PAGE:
WASHINGTON, D.C. -- Gallup's U.S. Job Creation Index registered at +27 in June, tying May's index as the highest score in more than six years of tracking this measure.
Gallup's Job Creation Index is a measure of net hiring activity in the U.S., with the monthly average based on a nationally representative sample of more than 16,000 full- and part-time workers in June. As was the case in May, June's +27 index score is based on 40% of employees saying their employer is hiring workers and expanding the size of its workforce and 13% saying their employer is letting workers go and reducing the size of its workforce. Another 41% report no change in staffing.
The index sank over the course of the 2008 recession and was in negative territory for much of 2009, reaching a record low of -5 in February and April of 2009. The index improved in 2010 and 2011, reaching +20 by April 2012, and it hovered around that mark throughout 2012 and 2013. This year, after starting off in January at +19, the index has shown gains of exactly two points each month before leveling off at +27 in June.
Government Workers' Hiring Perceptions Reach New High
The Job Creation Index score among government workers increased four points from May, resulting in a net hiring score of +18 for June. This score is the highest since the +16 in August 2008, when Gallup first began to measure government employment. The index score increased in June among federal, state, and local government workers, though state and local government workers continue to report a more positive hiring situation than do federal workers.
The Job Creation Index score among nongovernment workers registered at +28 for June, similar to +29 in May.
Since there are many more nongovernment workers than government workers, the one-point dip in the index among nongovernment workers is more than enough to offset the four-point gain in the index among government workers, leading to no change in the overall index in June.
After five months of U.S. workers reporting increased hiring at their workplaces, June's index score maintained the level from May. June's score could represent a brief halt in the consistent increases in the index so far in 2014, but it could also signal that job creation perceptions are leveling off after a five-month period of progress for the job market.
Gallup's U.S. Job Creation Index suggests that the U.S. Department of Labor jobs report for June may be poised to bring good news, but the Job Creation Index for July will be a measure to watch as it could indicate what may come in the second half of 2014.
Results for this Gallup poll are based on telephone interviews conducted June 1-30, 2014, on the Gallup Daily tracking survey, with a random sample of 16,743 adults employed full or part time, aged 18 and older, living in all 50 U.S. states and the District of Columbia.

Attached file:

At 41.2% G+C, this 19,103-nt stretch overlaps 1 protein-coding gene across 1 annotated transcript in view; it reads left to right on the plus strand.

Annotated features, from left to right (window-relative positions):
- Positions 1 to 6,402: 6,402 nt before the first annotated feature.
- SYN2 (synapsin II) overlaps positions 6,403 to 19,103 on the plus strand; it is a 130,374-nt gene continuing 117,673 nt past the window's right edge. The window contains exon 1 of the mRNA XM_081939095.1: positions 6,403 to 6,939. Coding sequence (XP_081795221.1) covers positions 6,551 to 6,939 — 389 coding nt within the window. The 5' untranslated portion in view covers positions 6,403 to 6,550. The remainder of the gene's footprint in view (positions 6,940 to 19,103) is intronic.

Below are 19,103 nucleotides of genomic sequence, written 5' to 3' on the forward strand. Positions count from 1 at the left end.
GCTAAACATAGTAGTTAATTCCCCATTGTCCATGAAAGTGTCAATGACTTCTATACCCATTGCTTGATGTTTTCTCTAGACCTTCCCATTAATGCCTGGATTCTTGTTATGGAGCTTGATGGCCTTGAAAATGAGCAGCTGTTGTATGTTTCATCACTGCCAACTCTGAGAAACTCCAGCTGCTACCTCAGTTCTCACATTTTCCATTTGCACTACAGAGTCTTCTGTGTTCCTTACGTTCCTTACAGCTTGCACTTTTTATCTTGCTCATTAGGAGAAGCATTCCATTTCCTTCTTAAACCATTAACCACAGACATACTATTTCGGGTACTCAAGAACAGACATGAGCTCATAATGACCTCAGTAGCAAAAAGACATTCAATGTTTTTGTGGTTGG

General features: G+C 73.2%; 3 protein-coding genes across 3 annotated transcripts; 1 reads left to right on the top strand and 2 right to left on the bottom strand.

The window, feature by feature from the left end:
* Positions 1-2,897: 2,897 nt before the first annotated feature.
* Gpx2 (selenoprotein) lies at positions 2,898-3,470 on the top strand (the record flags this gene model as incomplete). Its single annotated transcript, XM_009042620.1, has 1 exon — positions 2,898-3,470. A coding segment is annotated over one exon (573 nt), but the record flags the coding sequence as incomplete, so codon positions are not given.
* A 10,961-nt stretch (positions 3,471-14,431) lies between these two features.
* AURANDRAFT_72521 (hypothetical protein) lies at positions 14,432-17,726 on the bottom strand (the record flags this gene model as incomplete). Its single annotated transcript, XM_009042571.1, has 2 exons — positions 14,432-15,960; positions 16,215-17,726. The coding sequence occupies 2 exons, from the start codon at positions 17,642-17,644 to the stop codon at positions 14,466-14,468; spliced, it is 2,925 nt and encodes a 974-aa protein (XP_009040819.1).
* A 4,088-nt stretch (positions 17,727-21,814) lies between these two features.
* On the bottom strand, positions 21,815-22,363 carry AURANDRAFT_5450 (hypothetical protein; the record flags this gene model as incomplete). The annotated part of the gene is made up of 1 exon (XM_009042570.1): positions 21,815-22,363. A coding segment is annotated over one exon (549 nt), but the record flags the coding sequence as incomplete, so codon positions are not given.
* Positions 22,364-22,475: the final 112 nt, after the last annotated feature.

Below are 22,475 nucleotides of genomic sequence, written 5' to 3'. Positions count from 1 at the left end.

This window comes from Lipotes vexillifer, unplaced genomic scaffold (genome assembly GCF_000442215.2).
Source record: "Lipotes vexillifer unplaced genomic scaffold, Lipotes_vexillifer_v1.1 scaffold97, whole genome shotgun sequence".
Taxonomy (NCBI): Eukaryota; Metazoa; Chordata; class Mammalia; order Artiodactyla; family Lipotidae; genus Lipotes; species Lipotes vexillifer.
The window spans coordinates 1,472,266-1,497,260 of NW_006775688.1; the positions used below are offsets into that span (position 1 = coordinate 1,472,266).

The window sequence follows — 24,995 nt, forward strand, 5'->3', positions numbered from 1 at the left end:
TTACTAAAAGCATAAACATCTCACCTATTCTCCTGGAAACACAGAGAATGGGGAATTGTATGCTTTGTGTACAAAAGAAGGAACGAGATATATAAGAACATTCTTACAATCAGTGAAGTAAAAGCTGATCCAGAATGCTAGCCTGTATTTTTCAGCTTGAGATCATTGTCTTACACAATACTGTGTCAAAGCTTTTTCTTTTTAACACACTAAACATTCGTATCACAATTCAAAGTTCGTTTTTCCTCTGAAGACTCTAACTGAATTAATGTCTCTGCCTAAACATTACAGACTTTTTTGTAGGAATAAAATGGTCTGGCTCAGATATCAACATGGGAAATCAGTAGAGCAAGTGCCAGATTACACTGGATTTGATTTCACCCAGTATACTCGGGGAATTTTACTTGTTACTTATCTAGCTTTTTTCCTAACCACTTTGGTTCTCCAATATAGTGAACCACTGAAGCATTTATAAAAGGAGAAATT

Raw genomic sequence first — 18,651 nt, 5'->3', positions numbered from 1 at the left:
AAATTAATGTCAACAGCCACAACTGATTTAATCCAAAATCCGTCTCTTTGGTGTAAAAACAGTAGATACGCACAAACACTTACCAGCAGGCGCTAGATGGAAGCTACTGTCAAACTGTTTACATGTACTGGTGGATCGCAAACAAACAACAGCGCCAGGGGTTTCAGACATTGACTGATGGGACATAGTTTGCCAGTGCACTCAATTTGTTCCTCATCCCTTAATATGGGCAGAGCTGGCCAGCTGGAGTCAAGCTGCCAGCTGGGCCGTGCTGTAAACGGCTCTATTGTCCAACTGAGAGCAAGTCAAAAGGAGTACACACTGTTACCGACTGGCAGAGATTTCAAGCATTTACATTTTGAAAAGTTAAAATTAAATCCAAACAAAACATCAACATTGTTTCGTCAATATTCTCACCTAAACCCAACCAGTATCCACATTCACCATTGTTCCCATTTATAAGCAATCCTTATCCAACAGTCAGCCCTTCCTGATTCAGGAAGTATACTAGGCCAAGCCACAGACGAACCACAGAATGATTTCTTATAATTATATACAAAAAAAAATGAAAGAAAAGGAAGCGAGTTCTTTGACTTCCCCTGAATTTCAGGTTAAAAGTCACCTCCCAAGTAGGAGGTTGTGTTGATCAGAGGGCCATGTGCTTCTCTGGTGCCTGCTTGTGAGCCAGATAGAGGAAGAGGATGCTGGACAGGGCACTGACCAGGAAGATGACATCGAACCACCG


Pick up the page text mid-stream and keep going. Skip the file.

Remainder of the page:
For results based on the total sample of workers, the margin of sampling error is ±1 percentage points at the 95% confidence level.
Interviews are conducted with respondents on landline telephones and cellular phones, with interviews conducted in Spanish for respondents who are primarily Spanish-speaking. Each sample of national adults includes a minimum quota of 50% cellphone respondents and 50% landline respondents, with additional minimum quotas by time zone within region. Landline and cellular telephone numbers are selected using random-digit-dial methods. Landline respondents are chosen at random within each household on the basis of which member had the most recent birthday.
Samples are weighted to correct for unequal selection probability, nonresponse, and double coverage of landline and cell users in the two sampling frames. They are also weighted to match the national demographics of gender, age, race, Hispanic ethnicity, education, region, population density, and phone status (cellphone only/landline only/both, and cellphone mostly). Demographic weighting targets are based on the most recent Current Population Survey figures for the aged 18 and older U.S. population. Phone status targets are based on the most recent National Health Interview Survey. Population density targets are based on the most recent U.S. census. All reported margins of sampling error include the computed design effects for weighting.
In addition to sampling error, question wording and practical difficulties in conducting surveys can introduce error or bias into the findings of public opinion polls.
For more details on Gallup's polling methodology, visit www.gallup.com.